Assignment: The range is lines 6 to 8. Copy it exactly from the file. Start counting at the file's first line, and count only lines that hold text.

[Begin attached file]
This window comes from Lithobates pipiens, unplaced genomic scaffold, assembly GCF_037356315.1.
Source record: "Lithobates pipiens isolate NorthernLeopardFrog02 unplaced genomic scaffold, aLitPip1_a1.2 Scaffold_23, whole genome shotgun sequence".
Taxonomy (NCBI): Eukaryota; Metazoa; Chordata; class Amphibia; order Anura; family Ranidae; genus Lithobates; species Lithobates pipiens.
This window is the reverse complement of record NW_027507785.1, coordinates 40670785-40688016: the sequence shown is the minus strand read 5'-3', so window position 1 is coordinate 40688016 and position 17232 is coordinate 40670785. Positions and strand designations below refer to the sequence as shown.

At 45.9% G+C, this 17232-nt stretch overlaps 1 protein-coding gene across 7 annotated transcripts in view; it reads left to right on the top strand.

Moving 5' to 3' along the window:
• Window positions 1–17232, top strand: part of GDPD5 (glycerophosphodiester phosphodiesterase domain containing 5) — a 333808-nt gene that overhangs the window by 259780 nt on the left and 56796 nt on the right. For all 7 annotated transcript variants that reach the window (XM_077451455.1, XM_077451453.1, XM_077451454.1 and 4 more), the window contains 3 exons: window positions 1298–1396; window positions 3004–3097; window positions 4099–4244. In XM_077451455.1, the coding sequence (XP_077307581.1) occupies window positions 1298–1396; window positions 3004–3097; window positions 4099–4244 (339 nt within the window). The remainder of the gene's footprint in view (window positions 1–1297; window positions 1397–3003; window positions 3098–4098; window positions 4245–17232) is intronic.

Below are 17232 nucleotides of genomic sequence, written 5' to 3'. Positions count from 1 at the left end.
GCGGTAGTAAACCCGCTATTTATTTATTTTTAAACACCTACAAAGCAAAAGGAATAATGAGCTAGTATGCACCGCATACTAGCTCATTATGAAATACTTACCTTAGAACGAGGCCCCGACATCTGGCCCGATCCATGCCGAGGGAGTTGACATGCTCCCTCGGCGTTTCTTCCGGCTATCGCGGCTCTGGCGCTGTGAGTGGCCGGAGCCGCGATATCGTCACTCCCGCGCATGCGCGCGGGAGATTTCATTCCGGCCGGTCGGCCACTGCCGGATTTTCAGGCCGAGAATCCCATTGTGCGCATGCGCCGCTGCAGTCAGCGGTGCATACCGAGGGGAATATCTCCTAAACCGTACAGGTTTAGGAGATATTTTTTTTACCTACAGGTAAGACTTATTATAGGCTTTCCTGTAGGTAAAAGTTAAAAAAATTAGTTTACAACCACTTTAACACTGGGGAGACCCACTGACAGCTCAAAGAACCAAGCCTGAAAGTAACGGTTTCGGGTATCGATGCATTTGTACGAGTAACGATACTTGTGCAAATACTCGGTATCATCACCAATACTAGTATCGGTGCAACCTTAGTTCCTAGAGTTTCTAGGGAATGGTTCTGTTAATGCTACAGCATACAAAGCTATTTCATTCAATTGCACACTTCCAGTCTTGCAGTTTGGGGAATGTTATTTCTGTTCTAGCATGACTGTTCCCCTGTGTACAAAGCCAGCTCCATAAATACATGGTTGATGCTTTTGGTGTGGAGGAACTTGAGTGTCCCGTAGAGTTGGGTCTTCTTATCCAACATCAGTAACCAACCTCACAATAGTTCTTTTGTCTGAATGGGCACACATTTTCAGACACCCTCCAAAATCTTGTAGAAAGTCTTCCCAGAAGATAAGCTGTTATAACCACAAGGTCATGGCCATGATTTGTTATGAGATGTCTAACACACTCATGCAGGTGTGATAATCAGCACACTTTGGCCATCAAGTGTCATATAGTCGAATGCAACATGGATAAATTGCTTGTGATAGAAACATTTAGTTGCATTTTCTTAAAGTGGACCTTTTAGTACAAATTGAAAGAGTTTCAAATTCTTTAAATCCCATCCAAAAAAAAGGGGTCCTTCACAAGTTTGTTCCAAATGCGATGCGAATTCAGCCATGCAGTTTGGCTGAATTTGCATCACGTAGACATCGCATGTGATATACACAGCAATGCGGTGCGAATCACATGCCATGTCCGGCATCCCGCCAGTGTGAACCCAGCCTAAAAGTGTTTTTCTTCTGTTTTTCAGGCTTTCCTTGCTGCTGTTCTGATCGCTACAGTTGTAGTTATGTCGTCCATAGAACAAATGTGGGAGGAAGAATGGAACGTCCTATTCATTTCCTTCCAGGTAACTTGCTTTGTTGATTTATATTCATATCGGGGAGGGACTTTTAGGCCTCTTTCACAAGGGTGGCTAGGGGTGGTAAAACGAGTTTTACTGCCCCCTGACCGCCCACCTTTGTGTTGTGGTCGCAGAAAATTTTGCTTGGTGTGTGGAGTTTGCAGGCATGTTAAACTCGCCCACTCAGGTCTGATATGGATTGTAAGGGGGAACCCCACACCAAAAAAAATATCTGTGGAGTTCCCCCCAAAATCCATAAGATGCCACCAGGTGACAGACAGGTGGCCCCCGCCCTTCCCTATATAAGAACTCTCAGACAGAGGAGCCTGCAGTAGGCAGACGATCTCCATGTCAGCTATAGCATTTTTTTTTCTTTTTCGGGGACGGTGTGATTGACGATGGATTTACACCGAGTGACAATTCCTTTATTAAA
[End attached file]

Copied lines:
Moving 5' to 3' along the window:
• Window positions 1–17232, top strand: part of GDPD5 (glycerophosphodiester phosphodiesterase domain containing 5) — a 333808-nt gene that overhangs the window by 259780 nt on the left and 56796 nt on the right. For all 7 annotated transcript variants that reach the window (XM_077451455.1, XM_077451453.1, XM_077451454.1 and 4 more), the window contains 3 exons: window positions 1298–1396; window positions 3004–3097; window positions 4099–4244. In XM_077451455.1, the coding sequence (XP_077307581.1) occupies window positions 1298–1396; window positions 3004–3097; window positions 4099–4244 (339 nt within the window). The remainder of the gene's footprint in view (window positions 1–1297; window positions 1397–3003; window positions 3098–4098; window positions 4245–17232) is intronic.

Below are 17232 nucleotides of genomic sequence, written 5' to 3'. Positions count from 1 at the left end.